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Joaquin Phoenix praised for calling out ‘systemic racism’

Culture Desk | Published: 23:44, Feb 03,2020

 
 

US actor Joaquin Phoenix poses with the award for a Leading Actor for his work on the film ‘Joker’ at the BAFTA British Academy Film Awards at the Royal Albert Hall in London on February 2, 2020. — AFP photo

Joaquin Phoenix has received praise for using his Baftas speech to call out ‘systemic racism’ in the film industry.

Phoenix collected the best actor award for The Joker on Sunday, and his comments followed an outcry about the all-white acting nominations line-up.

‘I think that we send a very clear message to people of colour that you’re not welcome here,’ he said.

Actress Viola Davis and director Lulu Wang, who made The Farewell, were among those to applaud him on Twitter.

While no women were nominated for best director for the seventh year in a row, Wang was at the London ceremony after The Farewell was nominated for best film not in the English language.

Davis, who won a Bafta award in 2017 for her role in Fences, thanked Phoenix for his ‘honesty, solidarity and courage’.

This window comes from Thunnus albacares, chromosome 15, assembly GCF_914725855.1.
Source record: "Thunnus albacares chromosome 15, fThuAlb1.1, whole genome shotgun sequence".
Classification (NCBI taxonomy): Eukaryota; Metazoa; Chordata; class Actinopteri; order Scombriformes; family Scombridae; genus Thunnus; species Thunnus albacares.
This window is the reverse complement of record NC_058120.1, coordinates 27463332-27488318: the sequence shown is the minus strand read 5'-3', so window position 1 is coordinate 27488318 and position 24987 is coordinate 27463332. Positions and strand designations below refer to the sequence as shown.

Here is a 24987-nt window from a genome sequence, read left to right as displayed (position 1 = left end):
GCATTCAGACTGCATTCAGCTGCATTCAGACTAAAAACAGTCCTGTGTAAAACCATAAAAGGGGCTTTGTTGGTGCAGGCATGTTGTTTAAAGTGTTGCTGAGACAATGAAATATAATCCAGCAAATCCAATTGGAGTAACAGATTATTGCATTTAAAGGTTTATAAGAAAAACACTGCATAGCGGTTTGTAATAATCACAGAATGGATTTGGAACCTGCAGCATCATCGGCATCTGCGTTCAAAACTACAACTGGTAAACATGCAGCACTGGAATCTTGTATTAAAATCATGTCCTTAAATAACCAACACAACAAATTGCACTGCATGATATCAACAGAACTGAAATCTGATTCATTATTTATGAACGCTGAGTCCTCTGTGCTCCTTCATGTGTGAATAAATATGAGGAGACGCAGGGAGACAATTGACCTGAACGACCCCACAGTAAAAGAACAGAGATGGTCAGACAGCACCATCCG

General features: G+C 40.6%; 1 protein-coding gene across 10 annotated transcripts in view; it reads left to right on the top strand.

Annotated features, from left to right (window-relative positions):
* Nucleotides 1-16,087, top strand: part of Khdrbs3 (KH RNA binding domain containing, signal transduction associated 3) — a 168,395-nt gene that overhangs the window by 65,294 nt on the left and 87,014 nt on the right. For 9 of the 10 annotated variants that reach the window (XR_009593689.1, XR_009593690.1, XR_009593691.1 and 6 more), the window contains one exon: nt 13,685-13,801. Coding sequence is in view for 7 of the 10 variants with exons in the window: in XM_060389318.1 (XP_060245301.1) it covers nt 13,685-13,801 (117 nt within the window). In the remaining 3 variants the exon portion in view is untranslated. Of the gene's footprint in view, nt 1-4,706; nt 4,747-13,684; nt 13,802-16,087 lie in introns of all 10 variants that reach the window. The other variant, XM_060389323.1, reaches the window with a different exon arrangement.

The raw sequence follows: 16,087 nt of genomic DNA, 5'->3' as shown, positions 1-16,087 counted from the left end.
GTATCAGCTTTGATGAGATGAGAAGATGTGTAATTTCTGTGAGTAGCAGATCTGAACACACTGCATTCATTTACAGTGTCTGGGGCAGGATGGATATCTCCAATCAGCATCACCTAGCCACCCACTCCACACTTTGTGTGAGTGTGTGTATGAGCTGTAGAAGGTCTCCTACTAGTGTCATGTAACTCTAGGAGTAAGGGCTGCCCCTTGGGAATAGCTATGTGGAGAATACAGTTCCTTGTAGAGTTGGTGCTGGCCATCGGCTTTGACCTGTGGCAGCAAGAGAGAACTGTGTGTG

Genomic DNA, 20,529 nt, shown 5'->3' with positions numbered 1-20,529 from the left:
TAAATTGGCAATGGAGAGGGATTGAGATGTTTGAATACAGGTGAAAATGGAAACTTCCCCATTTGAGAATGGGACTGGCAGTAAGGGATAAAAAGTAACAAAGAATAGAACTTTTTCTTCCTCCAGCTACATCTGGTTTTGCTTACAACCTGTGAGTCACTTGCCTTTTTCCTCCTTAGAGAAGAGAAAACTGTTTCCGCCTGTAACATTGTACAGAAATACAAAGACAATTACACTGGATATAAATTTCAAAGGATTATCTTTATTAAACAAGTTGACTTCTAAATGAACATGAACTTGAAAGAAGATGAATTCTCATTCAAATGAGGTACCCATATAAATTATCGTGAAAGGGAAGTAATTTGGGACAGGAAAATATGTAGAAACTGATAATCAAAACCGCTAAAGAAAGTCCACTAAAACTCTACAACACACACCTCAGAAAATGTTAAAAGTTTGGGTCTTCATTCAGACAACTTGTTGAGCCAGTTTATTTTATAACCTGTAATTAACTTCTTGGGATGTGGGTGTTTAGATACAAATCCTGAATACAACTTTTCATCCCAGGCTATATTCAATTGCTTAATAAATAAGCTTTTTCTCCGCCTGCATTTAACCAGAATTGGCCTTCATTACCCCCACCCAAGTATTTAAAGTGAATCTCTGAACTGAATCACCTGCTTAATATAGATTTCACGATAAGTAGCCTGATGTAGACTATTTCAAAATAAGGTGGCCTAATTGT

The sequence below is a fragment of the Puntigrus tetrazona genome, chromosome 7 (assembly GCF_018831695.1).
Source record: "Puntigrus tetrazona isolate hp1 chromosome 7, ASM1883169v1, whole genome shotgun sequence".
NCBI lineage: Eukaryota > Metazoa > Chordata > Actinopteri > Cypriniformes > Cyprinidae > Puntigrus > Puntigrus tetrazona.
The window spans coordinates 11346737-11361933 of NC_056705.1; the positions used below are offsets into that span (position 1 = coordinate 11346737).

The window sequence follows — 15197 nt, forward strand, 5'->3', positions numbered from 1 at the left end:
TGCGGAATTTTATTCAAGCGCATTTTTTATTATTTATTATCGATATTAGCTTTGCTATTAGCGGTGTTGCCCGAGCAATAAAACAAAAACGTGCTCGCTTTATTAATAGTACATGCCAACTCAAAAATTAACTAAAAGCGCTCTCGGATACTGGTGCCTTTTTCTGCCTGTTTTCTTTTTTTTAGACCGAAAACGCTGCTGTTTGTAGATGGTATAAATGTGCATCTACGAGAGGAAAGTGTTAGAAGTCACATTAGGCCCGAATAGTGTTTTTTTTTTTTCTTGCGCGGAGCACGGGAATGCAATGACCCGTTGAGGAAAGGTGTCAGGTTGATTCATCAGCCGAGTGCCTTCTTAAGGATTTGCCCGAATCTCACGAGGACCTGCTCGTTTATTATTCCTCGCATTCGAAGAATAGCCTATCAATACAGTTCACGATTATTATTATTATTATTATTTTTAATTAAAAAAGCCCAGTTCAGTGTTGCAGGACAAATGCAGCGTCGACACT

Other figures from the film and TV industries were quick to applaud the actor for telling some hard ‘facts’.

Alma Har’el, who directed 2019 film Honey Boy, tweeted: ‘Correct me if I’m wrong but this is the first time... In a long time... I see a white man uses the stage he’s given to say what we all need to hear.’

She added: ‘We mostly hear women speak up and this is encouraging and will help our work. Thank you Joaquin.’

Yvette Nicole Brown, known for starring in TV shows including Community, posted: ‘Tell the truth then, Joaquin!’ followed by a series of hand-clap emojis.

Shameless and The Walking Dead writer LaToya Morgan added: ‘This is how you use your time & platform. Well said, Joaquin. Well said.’

British stand-up comedian Tez Ilyas wrote: ‘Thank you Joaquin for articulating how many people feel and aren’t able to express.’

Phoenix, who had previously been nominated for The Master, Gladiator and Walk the Line, is favourite to win best actor at the Oscars next Sunday.

Writer and broadcaster Hanna Ines Flint said she now wants to see him ‘put his words into action’.

The Duke of Cambridge, who is president of Bafta, also spoke at the ceremony about the need for change, noting that the organisation ‘takes this issue seriously’.

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